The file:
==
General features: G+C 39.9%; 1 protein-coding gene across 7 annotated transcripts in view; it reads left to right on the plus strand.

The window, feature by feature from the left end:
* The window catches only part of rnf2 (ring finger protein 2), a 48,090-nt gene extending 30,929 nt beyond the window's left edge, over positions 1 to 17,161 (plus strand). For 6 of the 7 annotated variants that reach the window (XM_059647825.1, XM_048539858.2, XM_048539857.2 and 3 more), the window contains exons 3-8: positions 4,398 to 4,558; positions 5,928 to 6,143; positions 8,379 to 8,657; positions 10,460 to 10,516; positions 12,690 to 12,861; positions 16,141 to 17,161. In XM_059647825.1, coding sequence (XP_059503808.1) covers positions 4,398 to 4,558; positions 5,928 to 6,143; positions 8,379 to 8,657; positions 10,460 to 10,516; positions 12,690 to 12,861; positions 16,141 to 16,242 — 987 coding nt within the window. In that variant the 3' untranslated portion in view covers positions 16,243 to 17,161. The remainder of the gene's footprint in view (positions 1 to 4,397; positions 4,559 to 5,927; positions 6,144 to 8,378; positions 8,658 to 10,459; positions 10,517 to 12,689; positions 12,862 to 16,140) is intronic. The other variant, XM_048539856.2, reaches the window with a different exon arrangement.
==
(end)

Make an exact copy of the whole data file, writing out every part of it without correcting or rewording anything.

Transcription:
General features: G+C 39.9%; 1 protein-coding gene across 7 annotated transcripts in view; it reads left to right on the plus strand.

The window, feature by feature from the left end:
* The window catches only part of rnf2 (ring finger protein 2), a 48,090-nt gene extending 30,929 nt beyond the window's left edge, over positions 1 to 17,161 (plus strand). For 6 of the 7 annotated variants that reach the window (XM_059647825.1, XM_048539858.2, XM_048539857.2 and 3 more), the window contains exons 3-8: positions 4,398 to 4,558; positions 5,928 to 6,143; positions 8,379 to 8,657; positions 10,460 to 10,516; positions 12,690 to 12,861; positions 16,141 to 17,161. In XM_059647825.1, coding sequence (XP_059503808.1) covers positions 4,398 to 4,558; positions 5,928 to 6,143; positions 8,379 to 8,657; positions 10,460 to 10,516; positions 12,690 to 12,861; positions 16,141 to 16,242 — 987 coding nt within the window. In that variant the 3' untranslated portion in view covers positions 16,243 to 17,161. The remainder of the gene's footprint in view (positions 1 to 4,397; positions 4,559 to 5,927; positions 6,144 to 8,378; positions 8,658 to 10,459; positions 10,517 to 12,689; positions 12,862 to 16,140) is intronic. The other variant, XM_048539856.2, reaches the window with a different exon arrangement.